Digging Together: Synkroniciti’s Building Bridges

Synkroniciti’s latest Open Mic was a wonderful, intimate conversation about building and being bridges in our communities, families and world.

IMG_5247.JPG

On Saturday, February 20th, eight souls (seven human, one cat) took on the vulnerability of sharing things that separate and connect us. We were diverse in terms of race, culture and circumstances, and we truly enjoyed coming together to speak to and learn from each other. We enjoyed it so much that the night didn’t wrap up until after 9:30, five hours after the posted start time. That was a new record for synkroniciti!

Most of this time was spent in open and unscripted conversation, as we shared ourselves and our backgrounds. Our tiny group was no stranger to prejudice and challenge, be it racial tensions within family and community, making a home in a new country, clearing socio-economic hurdles, or dealing with physical and mental issues that mark us as different. Digging down deep, we found some rough edges and we didn’t shy away from them. It doesn’t seem right to throw these things up in great detail here; they were bonding experiences that are meant for the safe place we have built at synkroniciti. There are, however, a few things I will narrate for you briefly.

As a warm-up, we had a great time creating an oral story that passed from person to person around the room. We told of twin sisters who, in celebration of their sixteenth birthday, fearfully crossed a magic fairy bridge only to find their deceased grandparents ready to tell them a profound truth about life over a delicious breakfast. Grandpa exhorted them to find and follow their passion in life and grandma ended by saying, “That’s nice dear, I just wanted to remind them to always eat a good breakfast.” None of us had any control over where the story went or what genre it strayed into. We had to release our personal expectations to allow it to be breathed into life.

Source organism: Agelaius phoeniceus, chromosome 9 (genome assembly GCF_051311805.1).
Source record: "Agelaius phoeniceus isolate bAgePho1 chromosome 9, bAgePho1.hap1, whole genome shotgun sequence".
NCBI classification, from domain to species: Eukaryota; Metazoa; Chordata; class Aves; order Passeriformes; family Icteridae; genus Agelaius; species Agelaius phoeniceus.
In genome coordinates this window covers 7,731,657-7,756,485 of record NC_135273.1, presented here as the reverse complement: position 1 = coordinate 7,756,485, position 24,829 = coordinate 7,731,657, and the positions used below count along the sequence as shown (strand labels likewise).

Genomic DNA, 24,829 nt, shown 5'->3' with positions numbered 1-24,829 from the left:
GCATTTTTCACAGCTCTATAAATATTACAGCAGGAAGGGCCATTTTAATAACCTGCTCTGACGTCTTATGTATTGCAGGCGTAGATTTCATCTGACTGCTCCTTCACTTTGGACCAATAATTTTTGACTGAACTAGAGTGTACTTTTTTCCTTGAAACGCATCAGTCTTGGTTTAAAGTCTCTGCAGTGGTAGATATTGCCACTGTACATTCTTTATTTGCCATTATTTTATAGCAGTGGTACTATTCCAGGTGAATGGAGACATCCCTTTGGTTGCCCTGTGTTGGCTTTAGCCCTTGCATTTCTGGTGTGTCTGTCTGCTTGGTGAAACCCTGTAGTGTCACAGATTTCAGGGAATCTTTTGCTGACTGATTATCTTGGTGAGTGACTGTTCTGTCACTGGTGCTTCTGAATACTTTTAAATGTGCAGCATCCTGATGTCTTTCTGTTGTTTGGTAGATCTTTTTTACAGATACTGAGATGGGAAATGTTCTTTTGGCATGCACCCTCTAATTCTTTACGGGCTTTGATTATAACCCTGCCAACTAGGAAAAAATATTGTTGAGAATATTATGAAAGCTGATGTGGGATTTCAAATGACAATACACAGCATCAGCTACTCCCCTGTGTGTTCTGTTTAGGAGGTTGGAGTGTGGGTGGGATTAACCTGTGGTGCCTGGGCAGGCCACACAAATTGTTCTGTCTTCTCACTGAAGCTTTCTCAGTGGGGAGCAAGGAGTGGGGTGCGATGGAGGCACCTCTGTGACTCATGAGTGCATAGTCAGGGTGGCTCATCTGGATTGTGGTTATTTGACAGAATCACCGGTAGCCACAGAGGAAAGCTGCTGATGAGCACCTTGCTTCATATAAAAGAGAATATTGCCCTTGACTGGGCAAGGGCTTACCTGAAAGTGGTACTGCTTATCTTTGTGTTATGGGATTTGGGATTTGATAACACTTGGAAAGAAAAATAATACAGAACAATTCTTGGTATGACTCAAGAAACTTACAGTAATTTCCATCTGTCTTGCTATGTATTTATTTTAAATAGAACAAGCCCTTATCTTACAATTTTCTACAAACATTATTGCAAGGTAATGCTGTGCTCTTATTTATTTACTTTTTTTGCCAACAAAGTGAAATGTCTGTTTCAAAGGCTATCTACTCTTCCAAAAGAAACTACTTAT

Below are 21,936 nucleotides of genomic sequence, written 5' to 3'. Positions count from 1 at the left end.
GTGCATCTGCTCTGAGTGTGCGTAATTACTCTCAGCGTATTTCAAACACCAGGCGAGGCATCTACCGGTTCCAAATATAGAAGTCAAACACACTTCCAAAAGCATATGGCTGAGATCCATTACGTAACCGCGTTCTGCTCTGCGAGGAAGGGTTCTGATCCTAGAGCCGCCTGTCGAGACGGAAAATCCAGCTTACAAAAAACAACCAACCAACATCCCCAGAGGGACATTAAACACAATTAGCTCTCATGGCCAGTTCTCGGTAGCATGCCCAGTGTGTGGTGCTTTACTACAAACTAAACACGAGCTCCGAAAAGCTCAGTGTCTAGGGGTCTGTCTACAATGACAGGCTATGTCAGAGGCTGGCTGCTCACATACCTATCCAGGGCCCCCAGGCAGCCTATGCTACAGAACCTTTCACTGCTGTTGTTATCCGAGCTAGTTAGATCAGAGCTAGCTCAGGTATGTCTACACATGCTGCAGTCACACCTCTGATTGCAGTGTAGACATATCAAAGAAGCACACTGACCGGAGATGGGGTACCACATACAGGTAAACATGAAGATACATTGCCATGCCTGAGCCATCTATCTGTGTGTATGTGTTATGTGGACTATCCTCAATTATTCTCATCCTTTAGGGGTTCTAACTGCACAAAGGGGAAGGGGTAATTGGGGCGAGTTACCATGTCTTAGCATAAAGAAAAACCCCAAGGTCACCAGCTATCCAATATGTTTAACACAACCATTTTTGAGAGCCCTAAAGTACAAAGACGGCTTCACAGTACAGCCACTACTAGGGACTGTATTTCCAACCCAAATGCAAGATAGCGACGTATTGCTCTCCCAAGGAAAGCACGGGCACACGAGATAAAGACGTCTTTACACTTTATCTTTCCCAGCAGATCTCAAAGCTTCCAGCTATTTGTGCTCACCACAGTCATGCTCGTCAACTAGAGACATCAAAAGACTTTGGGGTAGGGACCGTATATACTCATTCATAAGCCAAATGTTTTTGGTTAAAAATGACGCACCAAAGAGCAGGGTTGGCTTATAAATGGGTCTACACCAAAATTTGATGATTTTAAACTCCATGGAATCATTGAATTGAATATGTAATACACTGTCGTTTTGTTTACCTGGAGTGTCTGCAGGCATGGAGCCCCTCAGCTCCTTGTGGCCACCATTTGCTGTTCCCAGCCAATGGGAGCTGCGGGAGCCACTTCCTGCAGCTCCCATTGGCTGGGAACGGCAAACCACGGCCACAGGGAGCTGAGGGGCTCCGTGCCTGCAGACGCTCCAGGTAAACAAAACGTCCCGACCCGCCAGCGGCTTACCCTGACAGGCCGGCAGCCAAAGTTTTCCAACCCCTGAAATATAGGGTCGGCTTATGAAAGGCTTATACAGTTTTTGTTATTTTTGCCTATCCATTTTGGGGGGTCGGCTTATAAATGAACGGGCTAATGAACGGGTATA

Saba read “The Other Immigrants”, inspired by a trip to Grand Central Station in New York City. In this lovely, spare poem, Saba thinks of the countless people who have travelled through Grand Central Terminal to make a new life in the United States and remembers growing up in Lahore, Pakistan. As human beings we move from one reality to another, crossing so many bridges that we become bridges ourselves: between countries, between cultures, between periods of time, between our own memories. This beautiful poem appeared in Natural Bridge Journal and you can read it here.

I presented “To a Dancer”, which you can read here. It deals with a cultural divide– a young woman watching a dance desires to join in, but is held back by prejudice because the dancer is not of her race. The physical truth of the dancer’s body, the movements and the reactions inspired by those movements wordlessly reach across the gap between cultures, beckoning to her. It is a wonderful and terrifying thing to be a bridge.

“Reverse Psychology” was inspired by an interaction Michelle had with a friend who, in a moment of zeal and religious dogma, attempted to tell her how she should believe and live. These moments never yield positive results, only frustration and division. They destroy and block bridges, which can only be built by two sides listening and reaching out to one another. We have to be careful that our bridge building doesn’t turn into a siege.

Neil, Buki and I want to thank Ariel, Kelly, Louis, Michelle and Saba for wonderful evening and for being open to sharing so much of themselves.

The next Open Mic will happen on Saturday, April 9 at 4:30pm and will be titled “In the Garden”. Hope to see you there!

 

 

 

 

 

 

Quote for Today: Douglas Adams

“The difficulty with this conversation,” said Arthur after a sort of pondering look had crawled slowly across his face like a mountaineer negotiating a tricky outcrop, “is that it’s very different from most of the ones I’ve had of late. Which, as I explained, have mostly been with trees. They weren’t like this. Except perhaps some of the ones I’ve had with elms which sometimes get a bit bogged down.”

Douglas Adams, Life, the Universe, And Everything

© Sarah Gilbert with CCLicense

© Sarah Gilbert with CCLicense

Synkroniciti has quoted Douglas Adams before here.